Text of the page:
Holy Moly! More Lagniappe
photo by Herb Greene
If you read the comments in the “Blinded By Love” post, you’ll recall that DJ Lou Kash offered up another version of that song by Sam & Dave for us to hear. As the thread went on, he mentioned another favorite Toussaint-penned track, the Pointer Sisters’ workout on the nearly eight minute album cut, “Going Down Slowly”. When I said I’d likely never post it due to the bandwidth involved, DJ Lou up and offered to host it himself, if I’d do a piece on it. So, with gratitude and props to the Czech from Switzerland for the link, session info, and enthusiasm, here ‘tis.
"Going Down Slowly" (Allen Toussaint)
The Pointer Sisters, from Steppin', Blue Thumb, 1975
Totally down. Again, thanks to Lou Kash for carrying the audio load on this one. . .
The Pointer Sisters (Anita, Bonnie, Jean and Ruth) got on the charts with Allen Toussaint songs at three different points in their career. But the first time generated the biggest hit, when “Yes We Can Can” (originally done by Lee Dorsey as “Yes We Can” in 1970) rose to #1 on the pop chart in 1973 and helped make their eponymous debut album go gold. Our feature today, “Going Down Slowly” (originally recorded by Toussaint himself on Life, Love and Faith as “Goin’ Down” in 1972), comes from Steppin', their fourth album. The song (substantially edited for the single) made a respectable showing on the R&B chart in 1975. In 1978, Toussaint’s “Happiness”, which he had released on his own Motion LP that year, was another chart success for the group, who were by then a trio.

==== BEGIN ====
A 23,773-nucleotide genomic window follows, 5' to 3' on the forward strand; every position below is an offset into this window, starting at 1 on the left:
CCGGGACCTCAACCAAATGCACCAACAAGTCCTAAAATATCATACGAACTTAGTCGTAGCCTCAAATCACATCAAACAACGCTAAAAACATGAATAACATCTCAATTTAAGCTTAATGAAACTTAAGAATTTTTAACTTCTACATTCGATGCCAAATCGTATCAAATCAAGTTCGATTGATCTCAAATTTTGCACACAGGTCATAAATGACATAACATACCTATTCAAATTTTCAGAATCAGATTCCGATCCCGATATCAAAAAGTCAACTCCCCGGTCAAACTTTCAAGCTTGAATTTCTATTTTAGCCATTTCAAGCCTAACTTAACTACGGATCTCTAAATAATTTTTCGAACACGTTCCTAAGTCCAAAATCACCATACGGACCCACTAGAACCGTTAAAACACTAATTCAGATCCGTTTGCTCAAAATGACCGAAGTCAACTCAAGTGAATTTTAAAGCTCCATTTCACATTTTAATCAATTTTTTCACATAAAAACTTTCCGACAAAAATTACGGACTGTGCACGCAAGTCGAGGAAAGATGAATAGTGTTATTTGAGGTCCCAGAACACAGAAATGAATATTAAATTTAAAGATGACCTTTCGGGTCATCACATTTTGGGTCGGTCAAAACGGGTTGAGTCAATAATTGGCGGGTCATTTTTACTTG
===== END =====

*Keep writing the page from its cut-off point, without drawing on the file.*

Produced by David Rubinson, who gave the sisters their first break in the business and oversaw all of their Blue Thumb albums, “Going Down Slowly” takes its time building, but becomes a powerhouse of pre-disco dance-funk energy in its final half. As DJ Lou Kash comments on the arrangement by keyboardist Tom Salisbury, “There's the contrast of the words 'going down slowly' while the band actually keeps on getting faster and LOUDER. And when they sort of realize that they can't get any "higher" and faster, then they FINALLY slow down and bring the song to an end. That's a pure genius!” The dynamics of the song and its variety of instrumental riffs and rhythms certainly make for a memorable production worthy of Toussaint. Particularly notable in the fist half are Eugene Santini’s hip bass lines and Wah Wah Watson’s wahka-wahka guitar. After the song modulates to a higher key about mid-song, the intensity starts kicking in, with Gaylord Birch’s drums becoming more driven and complex, compelling all involved to dig in and burn. Ruth’s lead vocal with her sisters’ back-up rises to meet the challenge, starting strong and soulful, then ramping it to a full tilt rave-up by the climax.
As I’ve said before, I've collected many cover versions of Toussaint tunes; and there are many good ones and some great ones out there. I could almost do a blog based on those. Certainly, the Pointer Sisters’ hit rendition here is monumental in more than just length (I’m sure it seems shorter on the dance floor!). Last June, I also featured Claudia Lennear’s fine version of “Goin’ Down”. Still, I find the writer’s own recording on that first album for Warner Brothers to be the funkiest, most understated take I know; and that makes it, to these old ears, at least, the most effective. I'll have to pull that out one of these days. . . .